In their new home, Scots found land and opportunity, and some even fought for their new freedom in the American War of Independence. Some, who remained loyal to the crown went north to Canada as United Empire Loyalists. In this century, the ancestors of both of these groups have begun recovering their illustrious national heritage through Clan societies and other Scottish historical organizations. Early immigration and passenger lists indicate many people bearing the Hardinge name:
Hardinge Settlers in United States in the 17th Century
- Thomas Hardinge, who landed in Virginia in 1652 
- Elk Hardinge, who landed in Virginia in 1657 
Hardinge Settlers in United States in the 18th Century
- Samuel A Hardinge, who arrived in America in 1797 
Hardinge migration to Australia +
Emigration to Australia
followed the First Fleets
of convicts, tradespeople and early settlers. Early immigrants include:
Hardinge Settlers in Australia in the 19th Century
Contemporary Notables of the name Hardinge (post 1700) +
- Sir Ambrose Hardinge Giffard (1771-1827), Irish Chief Justice of Ceylon, eldest son of John Giffard (1745-1819), High Sheriff of Dublin in 1794, Accountant-General of Customs in Dublin, and a prominent loyalist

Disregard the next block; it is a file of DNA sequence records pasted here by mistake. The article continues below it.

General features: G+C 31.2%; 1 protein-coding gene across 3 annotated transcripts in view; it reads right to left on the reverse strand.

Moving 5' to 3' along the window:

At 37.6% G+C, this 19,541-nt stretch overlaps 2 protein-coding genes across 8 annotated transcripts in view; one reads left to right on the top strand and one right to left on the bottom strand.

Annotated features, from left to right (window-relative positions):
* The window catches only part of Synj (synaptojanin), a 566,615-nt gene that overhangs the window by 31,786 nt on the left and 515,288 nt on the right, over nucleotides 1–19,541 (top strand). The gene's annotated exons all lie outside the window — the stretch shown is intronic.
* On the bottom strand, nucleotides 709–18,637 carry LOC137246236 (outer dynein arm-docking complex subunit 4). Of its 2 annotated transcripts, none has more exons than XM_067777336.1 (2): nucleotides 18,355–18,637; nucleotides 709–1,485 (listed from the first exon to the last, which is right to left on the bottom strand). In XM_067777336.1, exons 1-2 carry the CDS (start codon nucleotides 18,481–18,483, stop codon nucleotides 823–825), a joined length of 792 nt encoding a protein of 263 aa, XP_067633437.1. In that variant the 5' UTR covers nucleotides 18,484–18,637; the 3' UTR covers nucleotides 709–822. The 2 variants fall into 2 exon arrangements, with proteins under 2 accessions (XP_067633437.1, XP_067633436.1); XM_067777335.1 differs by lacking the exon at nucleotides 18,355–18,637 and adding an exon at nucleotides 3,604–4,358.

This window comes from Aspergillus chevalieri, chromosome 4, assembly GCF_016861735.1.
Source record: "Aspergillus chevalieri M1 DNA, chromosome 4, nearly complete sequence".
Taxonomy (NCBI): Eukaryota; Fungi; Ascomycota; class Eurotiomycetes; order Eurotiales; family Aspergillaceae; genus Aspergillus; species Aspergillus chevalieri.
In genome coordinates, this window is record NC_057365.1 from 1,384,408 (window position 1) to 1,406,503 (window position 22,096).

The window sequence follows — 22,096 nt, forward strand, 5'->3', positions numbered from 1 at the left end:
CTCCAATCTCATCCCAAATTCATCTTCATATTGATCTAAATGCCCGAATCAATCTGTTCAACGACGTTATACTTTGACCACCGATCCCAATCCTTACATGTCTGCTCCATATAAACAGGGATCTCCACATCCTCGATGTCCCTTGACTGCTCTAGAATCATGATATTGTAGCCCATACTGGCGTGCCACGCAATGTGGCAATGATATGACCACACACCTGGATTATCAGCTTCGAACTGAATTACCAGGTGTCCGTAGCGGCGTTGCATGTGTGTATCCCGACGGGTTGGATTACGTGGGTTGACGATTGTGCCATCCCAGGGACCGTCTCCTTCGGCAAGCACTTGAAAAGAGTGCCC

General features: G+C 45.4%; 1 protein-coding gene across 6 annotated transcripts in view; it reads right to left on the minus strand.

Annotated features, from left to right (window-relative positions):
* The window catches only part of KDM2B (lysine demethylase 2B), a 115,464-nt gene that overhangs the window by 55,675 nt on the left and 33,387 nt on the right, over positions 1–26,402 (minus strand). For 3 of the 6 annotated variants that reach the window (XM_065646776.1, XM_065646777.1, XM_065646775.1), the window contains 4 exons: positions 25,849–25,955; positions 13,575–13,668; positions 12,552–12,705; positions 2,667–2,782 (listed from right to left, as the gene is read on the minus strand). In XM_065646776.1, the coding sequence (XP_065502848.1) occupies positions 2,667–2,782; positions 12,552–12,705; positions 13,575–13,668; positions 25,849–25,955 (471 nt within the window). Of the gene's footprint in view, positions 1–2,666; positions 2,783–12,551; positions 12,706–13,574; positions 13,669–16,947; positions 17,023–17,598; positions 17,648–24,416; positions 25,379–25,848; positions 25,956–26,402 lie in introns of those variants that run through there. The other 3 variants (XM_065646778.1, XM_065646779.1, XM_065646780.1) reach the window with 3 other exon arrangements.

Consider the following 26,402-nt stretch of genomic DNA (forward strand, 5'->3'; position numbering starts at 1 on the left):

- Emma Hardinge Britten (1823-1899), born Emma Floyd, an English spiritualist, an advocate for the early Modern Spiritualist Movement
Related Stories +
- ^ Smith, Eldson Coles, New Dictionary of American Family Names New York: Harper & Row, 1956. Print
- ^ Lower, Mark Anthony, Patronymica Britannica, A Dictionary of Family Names of the United Kingdom. London: John Russel Smith, 1860. Print.
- ^ Smith, George (ed), Dictionary of National Biography. London: Smith, Elder & Co., 1885-1900. Print
- ^ Bardsley, C.W, A Dictionary of English and Welsh Surnames: With Special American Instances. Wiltshire: Heraldry Today, 1901. Print. (ISBN 0-900455-44-6)
- ^ Filby, P. William, Meyer, Mary K., Passenger and immigration lists index : a guide to published arrival records of about 500,000 passengers who came to the United States and Canada in the seventeenth, eighteenth, and nineteenth centuries. 1982-1985 Cumulated Supplements in Four Volumes Detroit, Mich. : Gale Research Co., 1985, Print (ISBN 0-8103-1795-8)
- ^ State Library of Queensland. (Retrieved 2016, October 27) Albion voyage to Van Diemen's Land, Australia in 1823 with 200 passengers. Retrieved from http://www.convictrecords.com.au/ships/albion/1823